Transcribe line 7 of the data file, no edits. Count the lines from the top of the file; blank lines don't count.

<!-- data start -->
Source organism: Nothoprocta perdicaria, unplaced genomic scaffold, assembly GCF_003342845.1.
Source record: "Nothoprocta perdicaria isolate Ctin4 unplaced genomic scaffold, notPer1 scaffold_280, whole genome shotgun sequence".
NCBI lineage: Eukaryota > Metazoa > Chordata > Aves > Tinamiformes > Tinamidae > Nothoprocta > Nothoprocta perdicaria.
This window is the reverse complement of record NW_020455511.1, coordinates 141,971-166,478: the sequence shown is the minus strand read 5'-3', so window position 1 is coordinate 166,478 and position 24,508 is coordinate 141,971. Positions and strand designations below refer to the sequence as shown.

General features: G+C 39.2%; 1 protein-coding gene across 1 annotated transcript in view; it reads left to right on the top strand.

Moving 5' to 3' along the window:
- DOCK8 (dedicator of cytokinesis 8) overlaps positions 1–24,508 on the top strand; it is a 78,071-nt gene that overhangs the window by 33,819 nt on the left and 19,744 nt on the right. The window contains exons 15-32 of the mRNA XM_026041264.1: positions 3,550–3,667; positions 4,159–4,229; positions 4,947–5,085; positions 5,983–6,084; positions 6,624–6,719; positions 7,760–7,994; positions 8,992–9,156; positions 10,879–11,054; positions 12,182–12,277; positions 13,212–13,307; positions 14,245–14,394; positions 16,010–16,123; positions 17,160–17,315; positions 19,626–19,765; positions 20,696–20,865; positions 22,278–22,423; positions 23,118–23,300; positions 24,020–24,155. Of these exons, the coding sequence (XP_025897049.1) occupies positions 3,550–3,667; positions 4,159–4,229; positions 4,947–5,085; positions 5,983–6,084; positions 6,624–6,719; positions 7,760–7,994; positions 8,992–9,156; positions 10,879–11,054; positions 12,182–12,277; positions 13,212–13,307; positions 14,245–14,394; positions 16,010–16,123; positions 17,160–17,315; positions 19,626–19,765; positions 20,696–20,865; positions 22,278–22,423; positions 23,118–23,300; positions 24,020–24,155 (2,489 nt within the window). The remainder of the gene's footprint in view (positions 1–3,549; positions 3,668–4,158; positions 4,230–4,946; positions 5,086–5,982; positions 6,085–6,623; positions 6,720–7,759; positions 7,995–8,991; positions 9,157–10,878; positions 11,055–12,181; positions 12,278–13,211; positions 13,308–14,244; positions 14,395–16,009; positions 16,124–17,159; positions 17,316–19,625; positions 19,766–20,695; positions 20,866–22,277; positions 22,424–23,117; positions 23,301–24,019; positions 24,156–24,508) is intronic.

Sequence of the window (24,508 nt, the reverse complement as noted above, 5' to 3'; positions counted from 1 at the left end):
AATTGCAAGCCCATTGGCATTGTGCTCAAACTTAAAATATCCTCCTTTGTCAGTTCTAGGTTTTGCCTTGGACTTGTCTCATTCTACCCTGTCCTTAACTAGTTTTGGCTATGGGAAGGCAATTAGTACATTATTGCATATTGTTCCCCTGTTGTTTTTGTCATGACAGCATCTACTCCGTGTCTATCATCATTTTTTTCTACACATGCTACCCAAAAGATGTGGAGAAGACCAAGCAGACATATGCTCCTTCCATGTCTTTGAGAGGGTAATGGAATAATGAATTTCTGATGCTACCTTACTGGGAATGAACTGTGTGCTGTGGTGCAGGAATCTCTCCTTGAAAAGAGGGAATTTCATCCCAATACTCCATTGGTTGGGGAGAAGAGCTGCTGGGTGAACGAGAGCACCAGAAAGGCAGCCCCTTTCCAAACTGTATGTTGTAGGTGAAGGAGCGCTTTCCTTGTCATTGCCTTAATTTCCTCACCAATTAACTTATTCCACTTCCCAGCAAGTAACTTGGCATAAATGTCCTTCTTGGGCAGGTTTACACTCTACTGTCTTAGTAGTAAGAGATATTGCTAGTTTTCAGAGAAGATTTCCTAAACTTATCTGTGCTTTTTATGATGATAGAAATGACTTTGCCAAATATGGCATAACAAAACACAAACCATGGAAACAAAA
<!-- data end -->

- DOCK8 (dedicator of cytokinesis 8) overlaps positions 1–24,508 on the top strand; it is a 78,071-nt gene that overhangs the window by 33,819 nt on the left and 19,744 nt on the right. The window contains exons 15-32 of the mRNA XM_026041264.1: positions 3,550–3,667; positions 4,159–4,229; positions 4,947–5,085; positions 5,983–6,084; positions 6,624–6,719; positions 7,760–7,994; positions 8,992–9,156; positions 10,879–11,054; positions 12,182–12,277; positions 13,212–13,307; positions 14,245–14,394; positions 16,010–16,123; positions 17,160–17,315; positions 19,626–19,765; positions 20,696–20,865; positions 22,278–22,423; positions 23,118–23,300; positions 24,020–24,155. Of these exons, the coding sequence (XP_025897049.1) occupies positions 3,550–3,667; positions 4,159–4,229; positions 4,947–5,085; positions 5,983–6,084; positions 6,624–6,719; positions 7,760–7,994; positions 8,992–9,156; positions 10,879–11,054; positions 12,182–12,277; positions 13,212–13,307; positions 14,245–14,394; positions 16,010–16,123; positions 17,160–17,315; positions 19,626–19,765; positions 20,696–20,865; positions 22,278–22,423; positions 23,118–23,300; positions 24,020–24,155 (2,489 nt within the window). The remainder of the gene's footprint in view (positions 1–3,549; positions 3,668–4,158; positions 4,230–4,946; positions 5,086–5,982; positions 6,085–6,623; positions 6,720–7,759; positions 7,995–8,991; positions 9,157–10,878; positions 11,055–12,181; positions 12,278–13,211; positions 13,308–14,244; positions 14,395–16,009; positions 16,124–17,159; positions 17,316–19,625; positions 19,766–20,695; positions 20,866–22,277; positions 22,424–23,117; positions 23,301–24,019; positions 24,156–24,508) is intronic.